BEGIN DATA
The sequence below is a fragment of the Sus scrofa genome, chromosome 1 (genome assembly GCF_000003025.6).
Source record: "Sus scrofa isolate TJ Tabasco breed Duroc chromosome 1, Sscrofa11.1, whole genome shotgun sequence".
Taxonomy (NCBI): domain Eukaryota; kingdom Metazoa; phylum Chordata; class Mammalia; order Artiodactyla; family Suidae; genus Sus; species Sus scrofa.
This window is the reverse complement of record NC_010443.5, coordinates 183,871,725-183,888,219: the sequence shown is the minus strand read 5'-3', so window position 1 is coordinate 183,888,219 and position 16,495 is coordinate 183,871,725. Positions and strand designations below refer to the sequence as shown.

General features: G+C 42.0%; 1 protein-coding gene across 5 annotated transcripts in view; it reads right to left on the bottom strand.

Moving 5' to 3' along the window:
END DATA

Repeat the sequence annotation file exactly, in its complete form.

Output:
The sequence below is a fragment of the Sus scrofa genome, chromosome 1 (genome assembly GCF_000003025.6).
Source record: "Sus scrofa isolate TJ Tabasco breed Duroc chromosome 1, Sscrofa11.1, whole genome shotgun sequence".
Taxonomy (NCBI): domain Eukaryota; kingdom Metazoa; phylum Chordata; class Mammalia; order Artiodactyla; family Suidae; genus Sus; species Sus scrofa.
This window is the reverse complement of record NC_010443.5, coordinates 183,871,725-183,888,219: the sequence shown is the minus strand read 5'-3', so window position 1 is coordinate 183,888,219 and position 16,495 is coordinate 183,871,725. Positions and strand designations below refer to the sequence as shown.

General features: G+C 42.0%; 1 protein-coding gene across 5 annotated transcripts in view; it reads right to left on the bottom strand.

Moving 5' to 3' along the window: